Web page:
If we can learn anything from history, we have not seen the last of snowfalls in our area this winter! Evergreen trees and shrubs like Leyland Cypress, Arborvitae and others suffer from branches bending or even breaking when snow accumulates on their wide branches. The pressure caused by the weight of the snow can result in shifting, breakage and even the felling of trees. Brush wet snow off evergreens as it accumulates, or as soon as possible after a winter storm by using a broom in an upward, sweeping motion. If breakage happens (or did happen during our last heavy snow), do some selective pruning in early spring to remove any damaged branches.
The harsh winter winds that often accompany snowfall can be terribly hard on roses. Be sure the canes of climbing roses are fastened securely to protect them from being blown over. Shrub roses can be wrapped in muslin or burlap that we sell in 3’x12’ rolls to help hold the canes together. Lots of rose growers use this trick, knowing that working as one unit instead of individual canes, they will be stronger and better able to hold up against snow loads and strong wind.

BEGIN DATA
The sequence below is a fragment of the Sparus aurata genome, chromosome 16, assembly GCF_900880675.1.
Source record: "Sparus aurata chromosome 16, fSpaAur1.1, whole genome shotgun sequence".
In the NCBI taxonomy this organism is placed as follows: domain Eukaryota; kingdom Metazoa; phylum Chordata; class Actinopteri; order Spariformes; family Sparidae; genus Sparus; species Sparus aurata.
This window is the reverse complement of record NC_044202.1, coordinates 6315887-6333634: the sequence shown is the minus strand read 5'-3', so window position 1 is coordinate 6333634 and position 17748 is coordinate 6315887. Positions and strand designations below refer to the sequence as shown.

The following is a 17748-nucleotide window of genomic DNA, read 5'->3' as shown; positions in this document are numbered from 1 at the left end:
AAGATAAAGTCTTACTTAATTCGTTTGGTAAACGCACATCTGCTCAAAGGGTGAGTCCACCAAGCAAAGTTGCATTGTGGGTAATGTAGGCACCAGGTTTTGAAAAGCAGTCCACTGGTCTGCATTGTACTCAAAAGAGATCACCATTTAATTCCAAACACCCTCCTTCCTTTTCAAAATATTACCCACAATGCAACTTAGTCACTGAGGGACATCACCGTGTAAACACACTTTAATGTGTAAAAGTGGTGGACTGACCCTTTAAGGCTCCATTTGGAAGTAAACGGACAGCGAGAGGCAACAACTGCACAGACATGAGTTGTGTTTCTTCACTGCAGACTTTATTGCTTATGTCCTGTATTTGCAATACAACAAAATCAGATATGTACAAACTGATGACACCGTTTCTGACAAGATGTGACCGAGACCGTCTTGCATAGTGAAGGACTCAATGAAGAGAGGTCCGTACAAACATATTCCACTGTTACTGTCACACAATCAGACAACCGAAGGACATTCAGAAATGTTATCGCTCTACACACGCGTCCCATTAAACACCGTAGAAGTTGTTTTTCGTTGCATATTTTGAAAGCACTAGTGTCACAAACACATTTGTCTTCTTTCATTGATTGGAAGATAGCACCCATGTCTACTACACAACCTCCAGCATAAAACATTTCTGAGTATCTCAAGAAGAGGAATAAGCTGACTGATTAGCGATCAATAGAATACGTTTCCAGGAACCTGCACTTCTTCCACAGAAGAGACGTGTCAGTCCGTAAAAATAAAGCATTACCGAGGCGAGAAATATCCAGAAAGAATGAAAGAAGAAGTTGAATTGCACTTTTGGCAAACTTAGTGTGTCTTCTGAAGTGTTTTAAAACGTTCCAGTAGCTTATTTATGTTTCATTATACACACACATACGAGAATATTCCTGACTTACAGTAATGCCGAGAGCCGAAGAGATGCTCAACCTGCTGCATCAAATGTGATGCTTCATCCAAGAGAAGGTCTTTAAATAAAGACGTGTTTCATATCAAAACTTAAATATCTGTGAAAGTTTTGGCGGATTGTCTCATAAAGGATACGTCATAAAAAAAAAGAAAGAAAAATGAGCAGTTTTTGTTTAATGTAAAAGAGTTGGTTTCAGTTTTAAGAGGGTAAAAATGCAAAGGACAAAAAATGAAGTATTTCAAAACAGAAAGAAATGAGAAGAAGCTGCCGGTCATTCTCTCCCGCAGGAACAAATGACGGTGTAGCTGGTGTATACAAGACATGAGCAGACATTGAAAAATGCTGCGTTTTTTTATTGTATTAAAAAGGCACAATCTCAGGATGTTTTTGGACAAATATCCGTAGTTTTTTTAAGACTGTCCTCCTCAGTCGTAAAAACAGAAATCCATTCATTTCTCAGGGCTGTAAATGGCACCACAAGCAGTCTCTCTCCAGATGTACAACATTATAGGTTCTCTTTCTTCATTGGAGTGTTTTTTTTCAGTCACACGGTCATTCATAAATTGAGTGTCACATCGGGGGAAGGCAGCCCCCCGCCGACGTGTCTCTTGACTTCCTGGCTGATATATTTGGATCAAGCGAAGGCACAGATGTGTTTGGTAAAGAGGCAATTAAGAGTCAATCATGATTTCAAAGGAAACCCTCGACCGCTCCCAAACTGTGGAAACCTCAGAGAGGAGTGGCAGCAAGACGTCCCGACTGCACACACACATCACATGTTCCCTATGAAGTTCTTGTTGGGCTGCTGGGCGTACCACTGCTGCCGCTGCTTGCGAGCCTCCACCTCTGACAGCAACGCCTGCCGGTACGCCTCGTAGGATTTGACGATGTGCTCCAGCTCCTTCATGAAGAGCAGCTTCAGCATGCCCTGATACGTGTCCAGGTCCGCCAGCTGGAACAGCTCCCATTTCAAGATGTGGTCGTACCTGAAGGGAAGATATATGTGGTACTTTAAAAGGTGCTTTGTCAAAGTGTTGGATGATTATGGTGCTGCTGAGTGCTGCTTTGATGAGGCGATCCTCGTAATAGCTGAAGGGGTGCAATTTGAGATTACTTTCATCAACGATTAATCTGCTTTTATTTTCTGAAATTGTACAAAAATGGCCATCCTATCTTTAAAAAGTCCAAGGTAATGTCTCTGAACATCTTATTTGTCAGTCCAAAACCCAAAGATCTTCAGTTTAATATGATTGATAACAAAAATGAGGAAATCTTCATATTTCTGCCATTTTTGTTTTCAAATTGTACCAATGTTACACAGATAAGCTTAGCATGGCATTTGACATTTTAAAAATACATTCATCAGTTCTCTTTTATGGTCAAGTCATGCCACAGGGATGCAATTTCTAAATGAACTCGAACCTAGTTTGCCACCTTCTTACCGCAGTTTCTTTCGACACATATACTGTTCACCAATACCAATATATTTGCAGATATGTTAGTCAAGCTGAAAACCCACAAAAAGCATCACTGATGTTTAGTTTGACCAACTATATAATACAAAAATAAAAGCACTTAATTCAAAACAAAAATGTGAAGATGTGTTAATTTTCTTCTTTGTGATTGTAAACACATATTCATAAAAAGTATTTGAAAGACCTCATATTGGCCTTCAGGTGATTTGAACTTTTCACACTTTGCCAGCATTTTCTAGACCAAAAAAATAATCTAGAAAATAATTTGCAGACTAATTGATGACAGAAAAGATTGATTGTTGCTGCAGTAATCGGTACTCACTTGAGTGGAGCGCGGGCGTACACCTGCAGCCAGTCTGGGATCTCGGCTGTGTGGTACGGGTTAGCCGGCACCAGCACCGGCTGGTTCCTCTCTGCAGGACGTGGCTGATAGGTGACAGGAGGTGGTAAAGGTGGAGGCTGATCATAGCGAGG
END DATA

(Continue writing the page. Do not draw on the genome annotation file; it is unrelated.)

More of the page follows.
Another weather tip for your garden: Spring bulbs like daffodils, crocus, hyacinth, tulips and others can easily become confused with the weather fluctuations we’ve been experiencing this winter. Warm spring-like temps can fool the bulbs into thinking it’s time to emerge, and green shoots will start appearing, only to be covered in frost and snow the next day! Adding a bit of mulch can prevent this from happening. In this case, the mulch will keep the soil cooler more consistently so an occasion warmer spell is less likely to expose it.
Have other winter weather questions? Just ask an associate for help with any concerns you have about particular plants. We are always happy to help!